I joined the Jösch group at IST Austria as a Postdoc in October 2017 following the completion of my Ph.D. at the TU Munich. I am investigating how neuronal networks detect important (“salient”) objects in cluttered sensory environments and subsequently shape appropriate oriented behavior. I am studying this fundamental yet complex process in the mouse model system, on a midbrain area named “superior colliculus”. To gain a mechanistic understanding of how neural circuits transform visual stimuli into salience and finally behavior, I am using a specialized microscopic technique – multiphoton calcium imaging. The technique allows observing communication signals of up to thousands of neurons at the same time, while the animal can actively interact with a virtual environment. In cooperation with colleagues focusing on computational neuroscience, we want to build our understanding of the functional circuit on solid theoretical foundations. Combining a high degree of control over the sensory input with rigorous behavioral measurements as well as parallel readout and analysis of large neuronal populations gives us a unique opportunity to disentangle sensory, internal and behavioral processes in the mammalian brain.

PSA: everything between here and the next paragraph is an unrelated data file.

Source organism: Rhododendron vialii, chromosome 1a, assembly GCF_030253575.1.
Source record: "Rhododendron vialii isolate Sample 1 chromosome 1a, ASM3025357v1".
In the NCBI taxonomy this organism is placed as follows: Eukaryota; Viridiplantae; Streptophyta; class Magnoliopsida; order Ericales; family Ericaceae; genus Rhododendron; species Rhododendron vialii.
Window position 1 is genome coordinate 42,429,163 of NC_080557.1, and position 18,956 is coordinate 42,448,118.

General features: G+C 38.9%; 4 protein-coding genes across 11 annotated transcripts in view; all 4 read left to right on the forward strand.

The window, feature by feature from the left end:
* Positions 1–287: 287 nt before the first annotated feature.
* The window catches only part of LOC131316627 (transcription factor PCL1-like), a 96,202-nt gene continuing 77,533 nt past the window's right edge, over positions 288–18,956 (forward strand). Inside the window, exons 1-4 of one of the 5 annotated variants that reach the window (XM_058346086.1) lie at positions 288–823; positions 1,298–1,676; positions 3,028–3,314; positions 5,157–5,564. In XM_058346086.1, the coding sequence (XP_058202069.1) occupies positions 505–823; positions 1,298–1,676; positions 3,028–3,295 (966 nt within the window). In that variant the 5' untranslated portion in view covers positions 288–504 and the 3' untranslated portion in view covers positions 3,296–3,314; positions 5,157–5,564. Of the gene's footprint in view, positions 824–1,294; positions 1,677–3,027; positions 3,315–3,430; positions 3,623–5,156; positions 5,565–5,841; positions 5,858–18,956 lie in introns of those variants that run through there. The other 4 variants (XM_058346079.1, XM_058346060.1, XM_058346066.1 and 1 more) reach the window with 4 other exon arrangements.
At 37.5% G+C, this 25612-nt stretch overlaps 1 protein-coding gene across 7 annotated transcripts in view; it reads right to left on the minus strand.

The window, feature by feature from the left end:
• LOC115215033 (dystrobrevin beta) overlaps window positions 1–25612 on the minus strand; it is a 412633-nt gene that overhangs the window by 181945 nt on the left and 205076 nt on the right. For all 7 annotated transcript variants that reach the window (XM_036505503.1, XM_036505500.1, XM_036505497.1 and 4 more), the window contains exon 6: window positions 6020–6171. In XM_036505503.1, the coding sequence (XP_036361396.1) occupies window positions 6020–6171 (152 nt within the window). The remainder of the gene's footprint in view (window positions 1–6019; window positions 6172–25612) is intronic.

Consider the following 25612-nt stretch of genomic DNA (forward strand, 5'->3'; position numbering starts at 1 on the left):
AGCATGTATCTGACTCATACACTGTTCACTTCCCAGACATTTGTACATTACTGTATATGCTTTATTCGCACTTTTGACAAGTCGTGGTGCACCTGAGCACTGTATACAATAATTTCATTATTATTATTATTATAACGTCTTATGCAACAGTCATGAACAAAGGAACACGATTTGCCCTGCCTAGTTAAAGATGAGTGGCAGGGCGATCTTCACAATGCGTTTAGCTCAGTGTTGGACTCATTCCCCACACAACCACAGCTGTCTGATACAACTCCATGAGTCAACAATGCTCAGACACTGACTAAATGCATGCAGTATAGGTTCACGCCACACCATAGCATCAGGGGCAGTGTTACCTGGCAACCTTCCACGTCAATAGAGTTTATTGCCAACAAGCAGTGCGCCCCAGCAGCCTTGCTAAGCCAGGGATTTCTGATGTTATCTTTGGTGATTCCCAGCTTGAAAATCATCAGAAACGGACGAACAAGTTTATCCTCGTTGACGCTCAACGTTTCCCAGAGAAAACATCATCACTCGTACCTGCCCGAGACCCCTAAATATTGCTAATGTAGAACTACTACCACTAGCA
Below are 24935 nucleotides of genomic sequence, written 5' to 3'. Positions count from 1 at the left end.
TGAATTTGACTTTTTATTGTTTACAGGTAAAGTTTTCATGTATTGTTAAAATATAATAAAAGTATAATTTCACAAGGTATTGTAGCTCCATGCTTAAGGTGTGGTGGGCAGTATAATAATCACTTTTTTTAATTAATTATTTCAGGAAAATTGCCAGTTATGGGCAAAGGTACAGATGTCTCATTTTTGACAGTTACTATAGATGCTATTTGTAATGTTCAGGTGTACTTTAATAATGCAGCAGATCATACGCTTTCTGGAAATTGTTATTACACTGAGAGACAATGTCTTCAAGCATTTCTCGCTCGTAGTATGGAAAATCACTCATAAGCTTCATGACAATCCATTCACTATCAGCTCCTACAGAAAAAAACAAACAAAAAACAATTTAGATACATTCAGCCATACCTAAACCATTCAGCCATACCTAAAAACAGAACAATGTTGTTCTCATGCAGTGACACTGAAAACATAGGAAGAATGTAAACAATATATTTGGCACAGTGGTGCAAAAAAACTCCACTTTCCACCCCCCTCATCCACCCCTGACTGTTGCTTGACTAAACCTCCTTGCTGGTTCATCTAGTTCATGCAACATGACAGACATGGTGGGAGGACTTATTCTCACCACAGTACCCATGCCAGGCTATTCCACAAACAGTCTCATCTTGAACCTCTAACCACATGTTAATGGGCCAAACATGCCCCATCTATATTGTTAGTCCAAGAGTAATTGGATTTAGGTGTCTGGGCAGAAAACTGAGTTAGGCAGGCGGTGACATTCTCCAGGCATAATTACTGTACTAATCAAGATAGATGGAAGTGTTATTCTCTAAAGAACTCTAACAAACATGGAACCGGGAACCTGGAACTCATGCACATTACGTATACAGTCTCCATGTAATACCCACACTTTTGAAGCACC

Example video of neuronal activity
Activity of a neuronal population